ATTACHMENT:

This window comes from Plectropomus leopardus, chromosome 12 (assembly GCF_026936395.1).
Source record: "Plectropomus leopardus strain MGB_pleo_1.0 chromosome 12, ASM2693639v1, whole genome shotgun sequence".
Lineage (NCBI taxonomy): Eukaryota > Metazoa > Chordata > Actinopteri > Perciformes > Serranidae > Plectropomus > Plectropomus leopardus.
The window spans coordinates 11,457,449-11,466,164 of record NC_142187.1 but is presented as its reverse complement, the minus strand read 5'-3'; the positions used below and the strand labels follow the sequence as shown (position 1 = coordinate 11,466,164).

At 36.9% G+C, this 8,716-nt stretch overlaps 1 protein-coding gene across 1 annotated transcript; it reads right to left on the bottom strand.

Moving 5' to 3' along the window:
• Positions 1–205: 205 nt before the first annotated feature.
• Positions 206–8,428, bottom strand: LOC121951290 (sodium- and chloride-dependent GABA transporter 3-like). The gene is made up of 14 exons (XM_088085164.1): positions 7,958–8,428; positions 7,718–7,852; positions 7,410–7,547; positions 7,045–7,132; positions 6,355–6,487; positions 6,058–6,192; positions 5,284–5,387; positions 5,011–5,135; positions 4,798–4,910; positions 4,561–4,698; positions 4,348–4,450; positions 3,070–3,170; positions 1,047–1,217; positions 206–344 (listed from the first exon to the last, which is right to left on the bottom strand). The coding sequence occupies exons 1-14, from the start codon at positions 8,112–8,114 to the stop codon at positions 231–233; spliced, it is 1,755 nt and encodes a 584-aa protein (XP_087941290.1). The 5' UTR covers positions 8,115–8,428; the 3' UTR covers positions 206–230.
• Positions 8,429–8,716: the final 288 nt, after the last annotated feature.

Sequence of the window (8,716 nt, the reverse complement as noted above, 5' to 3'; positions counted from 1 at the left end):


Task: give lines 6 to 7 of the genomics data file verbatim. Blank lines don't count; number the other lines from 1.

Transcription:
Moving 5' to 3' along the window:
• Positions 1–205: 205 nt before the first annotated feature.